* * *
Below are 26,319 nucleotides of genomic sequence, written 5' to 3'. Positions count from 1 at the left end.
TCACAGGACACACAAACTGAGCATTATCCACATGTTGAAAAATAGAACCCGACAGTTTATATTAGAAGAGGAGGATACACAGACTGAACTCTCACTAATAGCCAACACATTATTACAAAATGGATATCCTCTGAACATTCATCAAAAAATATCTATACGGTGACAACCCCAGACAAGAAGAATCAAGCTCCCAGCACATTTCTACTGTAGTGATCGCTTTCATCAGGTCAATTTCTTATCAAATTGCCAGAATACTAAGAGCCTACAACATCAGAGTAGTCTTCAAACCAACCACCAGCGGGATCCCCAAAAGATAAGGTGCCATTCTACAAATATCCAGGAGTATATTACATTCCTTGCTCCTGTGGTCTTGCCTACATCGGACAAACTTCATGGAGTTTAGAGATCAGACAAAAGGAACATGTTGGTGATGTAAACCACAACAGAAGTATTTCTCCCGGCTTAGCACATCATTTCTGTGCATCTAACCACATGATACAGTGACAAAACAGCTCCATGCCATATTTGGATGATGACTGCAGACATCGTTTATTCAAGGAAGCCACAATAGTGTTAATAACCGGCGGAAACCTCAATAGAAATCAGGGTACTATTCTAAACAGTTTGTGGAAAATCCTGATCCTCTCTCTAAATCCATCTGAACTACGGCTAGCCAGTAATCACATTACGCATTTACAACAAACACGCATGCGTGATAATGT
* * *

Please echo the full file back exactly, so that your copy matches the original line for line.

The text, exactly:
Below are 26,319 nucleotides of genomic sequence, written 5' to 3'. Positions count from 1 at the left end.
TCACAGGACACACAAACTGAGCATTATCCACATGTTGAAAAATAGAACCCGACAGTTTATATTAGAAGAGGAGGATACACAGACTGAACTCTCACTAATAGCCAACACATTATTACAAAATGGATATCCTCTGAACATTCATCAAAAAATATCTATACGGTGACAACCCCAGACAAGAAGAATCAAGCTCCCAGCACATTTCTACTGTAGTGATCGCTTTCATCAGGTCAATTTCTTATCAAATTGCCAGAATACTAAGAGCCTACAACATCAGAGTAGTCTTCAAACCAACCACCAGCGGGATCCCCAAAAGATAAGGTGCCATTCTACAAATATCCAGGAGTATATTACATTCCTTGCTCCTGTGGTCTTGCCTACATCGGACAAACTTCATGGAGTTTAGAGATCAGACAAAAGGAACATGTTGGTGATGTAAACCACAACAGAAGTATTTCTCCCGGCTTAGCACATCATTTCTGTGCATCTAACCACATGATACAGTGACAAAACAGCTCCATGCCATATTTGGATGATGACTGCAGACATCGTTTATTCAAGGAAGCCACAATAGTGTTAATAACCGGCGGAAACCTCAATAGAAATCAGGGTACTATTCTAAACAGTTTGTGGAAAATCCTGATCCTCTCTCTAAATCCATCTGAACTACGGCTAGCCAGTAATCACATTACGCATTTACAACAAACACGCATGCGTGATAATGT